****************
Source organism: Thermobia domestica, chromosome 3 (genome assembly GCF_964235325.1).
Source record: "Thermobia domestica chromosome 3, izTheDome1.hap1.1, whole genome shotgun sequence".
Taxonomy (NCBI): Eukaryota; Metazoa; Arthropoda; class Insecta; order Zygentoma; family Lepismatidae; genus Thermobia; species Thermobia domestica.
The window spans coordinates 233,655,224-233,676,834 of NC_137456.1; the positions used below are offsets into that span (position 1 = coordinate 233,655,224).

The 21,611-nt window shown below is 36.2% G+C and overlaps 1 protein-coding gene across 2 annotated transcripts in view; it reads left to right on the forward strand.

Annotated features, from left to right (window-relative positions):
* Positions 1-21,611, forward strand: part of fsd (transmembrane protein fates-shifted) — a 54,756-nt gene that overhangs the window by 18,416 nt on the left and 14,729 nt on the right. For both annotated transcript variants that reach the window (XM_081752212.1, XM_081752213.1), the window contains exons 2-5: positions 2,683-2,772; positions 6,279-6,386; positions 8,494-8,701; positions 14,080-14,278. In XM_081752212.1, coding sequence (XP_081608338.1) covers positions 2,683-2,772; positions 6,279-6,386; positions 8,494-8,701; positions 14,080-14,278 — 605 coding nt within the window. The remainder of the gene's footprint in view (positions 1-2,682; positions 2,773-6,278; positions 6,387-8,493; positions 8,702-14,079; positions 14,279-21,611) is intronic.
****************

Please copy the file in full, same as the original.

Source organism: Thermobia domestica, chromosome 3 (genome assembly GCF_964235325.1).
Source record: "Thermobia domestica chromosome 3, izTheDome1.hap1.1, whole genome shotgun sequence".
Taxonomy (NCBI): Eukaryota; Metazoa; Arthropoda; class Insecta; order Zygentoma; family Lepismatidae; genus Thermobia; species Thermobia domestica.
The window spans coordinates 233,655,224-233,676,834 of NC_137456.1; the positions used below are offsets into that span (position 1 = coordinate 233,655,224).

The 21,611-nt window shown below is 36.2% G+C and overlaps 1 protein-coding gene across 2 annotated transcripts in view; it reads left to right on the forward strand.

Annotated features, from left to right (window-relative positions):
* Positions 1-21,611, forward strand: part of fsd (transmembrane protein fates-shifted) — a 54,756-nt gene that overhangs the window by 18,416 nt on the left and 14,729 nt on the right. For both annotated transcript variants that reach the window (XM_081752212.1, XM_081752213.1), the window contains exons 2-5: positions 2,683-2,772; positions 6,279-6,386; positions 8,494-8,701; positions 14,080-14,278. In XM_081752212.1, coding sequence (XP_081608338.1) covers positions 2,683-2,772; positions 6,279-6,386; positions 8,494-8,701; positions 14,080-14,278 — 605 coding nt within the window. The remainder of the gene's footprint in view (positions 1-2,682; positions 2,773-6,278; positions 6,387-8,493; positions 8,702-14,079; positions 14,279-21,611) is intronic.